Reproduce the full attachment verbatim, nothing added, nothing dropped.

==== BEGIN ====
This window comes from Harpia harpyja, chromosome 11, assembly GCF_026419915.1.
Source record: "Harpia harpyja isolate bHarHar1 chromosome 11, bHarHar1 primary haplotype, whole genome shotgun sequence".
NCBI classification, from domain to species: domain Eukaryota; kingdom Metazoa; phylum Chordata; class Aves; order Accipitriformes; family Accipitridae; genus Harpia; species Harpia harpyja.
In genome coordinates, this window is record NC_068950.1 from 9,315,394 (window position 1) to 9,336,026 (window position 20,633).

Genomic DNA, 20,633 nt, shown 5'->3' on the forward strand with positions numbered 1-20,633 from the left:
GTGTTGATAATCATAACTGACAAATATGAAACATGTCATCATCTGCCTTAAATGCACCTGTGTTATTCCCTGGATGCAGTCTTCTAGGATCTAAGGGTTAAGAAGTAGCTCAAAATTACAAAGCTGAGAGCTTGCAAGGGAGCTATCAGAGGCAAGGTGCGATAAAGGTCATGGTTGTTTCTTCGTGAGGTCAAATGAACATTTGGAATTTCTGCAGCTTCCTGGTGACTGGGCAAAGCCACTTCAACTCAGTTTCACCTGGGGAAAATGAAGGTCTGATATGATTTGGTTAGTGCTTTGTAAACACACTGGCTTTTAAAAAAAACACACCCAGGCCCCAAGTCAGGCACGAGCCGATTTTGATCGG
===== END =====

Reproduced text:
This window comes from Harpia harpyja, chromosome 11, assembly GCF_026419915.1.
Source record: "Harpia harpyja isolate bHarHar1 chromosome 11, bHarHar1 primary haplotype, whole genome shotgun sequence".
NCBI classification, from domain to species: domain Eukaryota; kingdom Metazoa; phylum Chordata; class Aves; order Accipitriformes; family Accipitridae; genus Harpia; species Harpia harpyja.
In genome coordinates, this window is record NC_068950.1 from 9,315,394 (window position 1) to 9,336,026 (window position 20,633).

Genomic DNA, 20,633 nt, shown 5'->3' on the forward strand with positions numbered 1-20,633 from the left:
GTGTTGATAATCATAACTGACAAATATGAAACATGTCATCATCTGCCTTAAATGCACCTGTGTTATTCCCTGGATGCAGTCTTCTAGGATCTAAGGGTTAAGAAGTAGCTCAAAATTACAAAGCTGAGAGCTTGCAAGGGAGCTATCAGAGGCAAGGTGCGATAAAGGTCATGGTTGTTTCTTCGTGAGGTCAAATGAACATTTGGAATTTCTGCAGCTTCCTGGTGACTGGGCAAAGCCACTTCAACTCAGTTTCACCTGGGGAAAATGAAGGTCTGATATGATTTGGTTAGTGCTTTGTAAACACACTGGCTTTTAAAAAAAACACACCCAGGCCCCAAGTCAGGCACGAGCCGATTTTGATCGG